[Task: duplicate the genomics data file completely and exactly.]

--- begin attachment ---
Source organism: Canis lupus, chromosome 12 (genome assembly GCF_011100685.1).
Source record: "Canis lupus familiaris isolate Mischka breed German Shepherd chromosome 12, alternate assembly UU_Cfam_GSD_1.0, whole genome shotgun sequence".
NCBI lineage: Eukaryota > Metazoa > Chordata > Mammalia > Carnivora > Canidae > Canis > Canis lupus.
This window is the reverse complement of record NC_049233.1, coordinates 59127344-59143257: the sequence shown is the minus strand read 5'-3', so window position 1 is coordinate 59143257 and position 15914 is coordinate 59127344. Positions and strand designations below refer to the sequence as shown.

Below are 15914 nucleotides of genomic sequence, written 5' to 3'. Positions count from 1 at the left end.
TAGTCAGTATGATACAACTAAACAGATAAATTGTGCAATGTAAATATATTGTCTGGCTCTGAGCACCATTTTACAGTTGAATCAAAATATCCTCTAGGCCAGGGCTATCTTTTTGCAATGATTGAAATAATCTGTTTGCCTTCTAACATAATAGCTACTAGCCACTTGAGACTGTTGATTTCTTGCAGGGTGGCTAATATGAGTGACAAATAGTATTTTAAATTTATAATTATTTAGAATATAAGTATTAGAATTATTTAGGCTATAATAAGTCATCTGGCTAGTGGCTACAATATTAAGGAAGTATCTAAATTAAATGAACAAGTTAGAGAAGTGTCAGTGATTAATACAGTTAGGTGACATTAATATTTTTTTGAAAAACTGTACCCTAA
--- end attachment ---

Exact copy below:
Source organism: Canis lupus, chromosome 12 (genome assembly GCF_011100685.1).
Source record: "Canis lupus familiaris isolate Mischka breed German Shepherd chromosome 12, alternate assembly UU_Cfam_GSD_1.0, whole genome shotgun sequence".
NCBI lineage: Eukaryota > Metazoa > Chordata > Mammalia > Carnivora > Canidae > Canis > Canis lupus.
This window is the reverse complement of record NC_049233.1, coordinates 59127344-59143257: the sequence shown is the minus strand read 5'-3', so window position 1 is coordinate 59143257 and position 15914 is coordinate 59127344. Positions and strand designations below refer to the sequence as shown.

Below are 15914 nucleotides of genomic sequence, written 5' to 3'. Positions count from 1 at the left end.
TAGTCAGTATGATACAACTAAACAGATAAATTGTGCAATGTAAATATATTGTCTGGCTCTGAGCACCATTTTACAGTTGAATCAAAATATCCTCTAGGCCAGGGCTATCTTTTTGCAATGATTGAAATAATCTGTTTGCCTTCTAACATAATAGCTACTAGCCACTTGAGACTGTTGATTTCTTGCAGGGTGGCTAATATGAGTGACAAATAGTATTTTAAATTTATAATTATTTAGAATATAAGTATTAGAATTATTTAGGCTATAATAAGTCATCTGGCTAGTGGCTACAATATTAAGGAAGTATCTAAATTAAATGAACAAGTTAGAGAAGTGTCAGTGATTAATACAGTTAGGTGACATTAATATTTTTTTGAAAAACTGTACCCTAA